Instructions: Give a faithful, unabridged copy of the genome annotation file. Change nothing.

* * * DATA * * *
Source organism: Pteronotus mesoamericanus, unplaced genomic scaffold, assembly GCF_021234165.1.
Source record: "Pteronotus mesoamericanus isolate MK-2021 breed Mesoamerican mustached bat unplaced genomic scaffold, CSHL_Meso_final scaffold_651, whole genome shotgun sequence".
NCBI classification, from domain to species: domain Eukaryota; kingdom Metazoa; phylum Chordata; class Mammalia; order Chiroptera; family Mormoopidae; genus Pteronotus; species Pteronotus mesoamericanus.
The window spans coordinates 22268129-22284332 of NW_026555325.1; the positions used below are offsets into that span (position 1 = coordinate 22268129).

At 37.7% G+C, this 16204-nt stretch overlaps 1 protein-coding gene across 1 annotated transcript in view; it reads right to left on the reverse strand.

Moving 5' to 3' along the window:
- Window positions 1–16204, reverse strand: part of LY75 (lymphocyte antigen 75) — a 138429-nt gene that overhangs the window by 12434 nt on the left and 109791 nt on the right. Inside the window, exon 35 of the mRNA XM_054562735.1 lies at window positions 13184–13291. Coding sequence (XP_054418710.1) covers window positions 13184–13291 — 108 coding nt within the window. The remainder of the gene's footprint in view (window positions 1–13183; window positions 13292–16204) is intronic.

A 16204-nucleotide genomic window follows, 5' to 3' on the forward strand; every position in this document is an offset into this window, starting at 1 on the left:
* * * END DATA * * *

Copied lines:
Source organism: Pteronotus mesoamericanus, unplaced genomic scaffold, assembly GCF_021234165.1.
Source record: "Pteronotus mesoamericanus isolate MK-2021 breed Mesoamerican mustached bat unplaced genomic scaffold, CSHL_Meso_final scaffold_651, whole genome shotgun sequence".
NCBI classification, from domain to species: domain Eukaryota; kingdom Metazoa; phylum Chordata; class Mammalia; order Chiroptera; family Mormoopidae; genus Pteronotus; species Pteronotus mesoamericanus.
The window spans coordinates 22268129-22284332 of NW_026555325.1; the positions used below are offsets into that span (position 1 = coordinate 22268129).

At 37.7% G+C, this 16204-nt stretch overlaps 1 protein-coding gene across 1 annotated transcript in view; it reads right to left on the reverse strand.

Moving 5' to 3' along the window:
- Window positions 1–16204, reverse strand: part of LY75 (lymphocyte antigen 75) — a 138429-nt gene that overhangs the window by 12434 nt on the left and 109791 nt on the right. Inside the window, exon 35 of the mRNA XM_054562735.1 lies at window positions 13184–13291. Coding sequence (XP_054418710.1) covers window positions 13184–13291 — 108 coding nt within the window. The remainder of the gene's footprint in view (window positions 1–13183; window positions 13292–16204) is intronic.

A 16204-nucleotide genomic window follows, 5' to 3' on the forward strand; every position in this document is an offset into this window, starting at 1 on the left: